The topic for this BarCamp? Redefining J school. The news industry is going through epic change that most J schools are ill-equipped for. It’s time for a new style of learning. We brainstormed several possible sessions:
- What courses should you take to supplement your journalism career? What are good minors to a journalism degree?
- What do students want from professors? How can students take initiative and enhance classes?
- Crowdsourcing, and leveraging the knowledge of the community to put together a story
- Where’s the line between PR and journalism?
- Digital basics (blogging, Twitter, Google Alerts, etc.) and how those tools can be used
- How to get paid internships (i.e. kickstarting your career while still in college)
- Where’s the line between work and life when building your personal brand online?
Granted, I’ve done a lot of punditry in the last year talking about how J school is obsolete and needs to be completely reinvented. It’s time to translate grand ideas into action.
We’re planning to meet at 6:00 pm PT in the EMU Fishbowl, next Tuesday the 6th. Join our Google Group to stay in touch, or leave a note in the comments.
On Tuesday, July 21 around 11 pm Pacific, I stumbled across a serious information security flaw in DuckWeb, the University of Oregon’s student information portal. For some of the work I’ve been doing with Publish2, I’ve been paying close attention to the composition and beauty of URLs. When printing out my degree audit for a trip down to Eugene the next day, I realised that the print version of the degree audit had a unique string of digits at the end of the URL. Curious, I changed the last two, refreshed, and ended up with someone else’s degree audit.
Journalism education needs much more of a fundamental reboot than just adding courses to teach “social media,” and the world has room for one more podcast full of pundits to guide the transformation. We give you:
This Week in Rebooting the Ecosystem for Reinventing J school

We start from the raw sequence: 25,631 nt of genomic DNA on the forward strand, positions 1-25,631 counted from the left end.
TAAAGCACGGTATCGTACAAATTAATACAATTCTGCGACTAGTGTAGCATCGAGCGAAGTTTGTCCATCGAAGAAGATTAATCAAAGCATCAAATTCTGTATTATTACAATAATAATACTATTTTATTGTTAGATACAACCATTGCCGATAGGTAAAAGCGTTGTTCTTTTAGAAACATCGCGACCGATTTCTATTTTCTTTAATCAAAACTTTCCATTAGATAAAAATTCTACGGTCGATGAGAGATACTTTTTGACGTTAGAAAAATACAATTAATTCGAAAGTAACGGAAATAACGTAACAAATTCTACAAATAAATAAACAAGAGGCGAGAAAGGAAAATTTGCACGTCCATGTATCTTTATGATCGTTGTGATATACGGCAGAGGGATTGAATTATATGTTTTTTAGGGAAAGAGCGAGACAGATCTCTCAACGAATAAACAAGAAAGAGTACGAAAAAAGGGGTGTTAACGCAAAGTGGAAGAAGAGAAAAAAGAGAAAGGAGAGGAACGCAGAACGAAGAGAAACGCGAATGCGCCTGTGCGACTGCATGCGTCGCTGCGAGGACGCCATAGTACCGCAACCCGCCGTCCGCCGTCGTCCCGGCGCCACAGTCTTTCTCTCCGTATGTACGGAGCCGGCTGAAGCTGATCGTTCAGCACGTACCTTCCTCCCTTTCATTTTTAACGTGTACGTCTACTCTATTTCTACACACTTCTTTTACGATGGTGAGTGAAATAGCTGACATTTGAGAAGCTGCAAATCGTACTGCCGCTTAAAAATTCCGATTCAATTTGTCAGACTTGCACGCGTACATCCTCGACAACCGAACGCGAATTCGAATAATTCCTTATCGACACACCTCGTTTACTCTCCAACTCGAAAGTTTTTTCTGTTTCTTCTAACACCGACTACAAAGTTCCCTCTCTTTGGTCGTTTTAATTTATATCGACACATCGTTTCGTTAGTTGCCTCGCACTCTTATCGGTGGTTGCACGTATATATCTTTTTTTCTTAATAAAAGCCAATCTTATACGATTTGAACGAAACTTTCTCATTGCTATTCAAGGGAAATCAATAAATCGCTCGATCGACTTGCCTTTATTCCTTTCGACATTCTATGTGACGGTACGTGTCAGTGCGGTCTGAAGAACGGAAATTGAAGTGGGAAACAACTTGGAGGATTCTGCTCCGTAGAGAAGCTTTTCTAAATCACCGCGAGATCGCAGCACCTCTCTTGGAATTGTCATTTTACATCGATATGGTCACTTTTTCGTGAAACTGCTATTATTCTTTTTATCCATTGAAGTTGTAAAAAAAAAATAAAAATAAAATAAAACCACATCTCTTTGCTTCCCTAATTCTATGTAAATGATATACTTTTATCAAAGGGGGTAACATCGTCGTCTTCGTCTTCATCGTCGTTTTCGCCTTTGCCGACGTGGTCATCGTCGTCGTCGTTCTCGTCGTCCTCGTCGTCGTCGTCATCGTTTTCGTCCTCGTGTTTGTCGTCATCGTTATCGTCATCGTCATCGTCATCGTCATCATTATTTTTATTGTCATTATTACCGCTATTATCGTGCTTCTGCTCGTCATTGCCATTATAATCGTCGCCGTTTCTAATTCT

Writer’s note (because there ain’t no editor): In all seriousness, the three of us love, like serious humanly love, This Week in Tech, Rebooting the News, and all people, podcasts, and/or cities we tease at in this episode. It’s only out of love that we jest. We have better technical difficulties too.
To frame the solutions to the problem, we begin by establishing some of the ways in which J school is a broken model for the 21st century. In most other fields, Joey Baker points out, academia is the research space. If that’s not the case, then it’s the military. The news industry is the only one where the industry leads and academia is behind.
Greg Linch points out another issue in that J schools, as institutions, are really slow to change. They have a critical inability to adapt quickly. This is a bigger issue in the 21st century because some of the tools journalists need to know how to use are changing at an exponential rate. As both Joey Baker and I point out, many of the tools taught in a four year undergraduate program are obsolete or nearing such a stage by graduation. J schools aren’t going to get back ahead by teaching “social media.” The problem isn’t with what they’re teaching, but rather how they’re teaching it. Another fundamental that needs to change.
There’s an excellent post on the Union Square Ventures blog about the small Hacking Education conference they had a couple months back. One remark I’d like to highlight: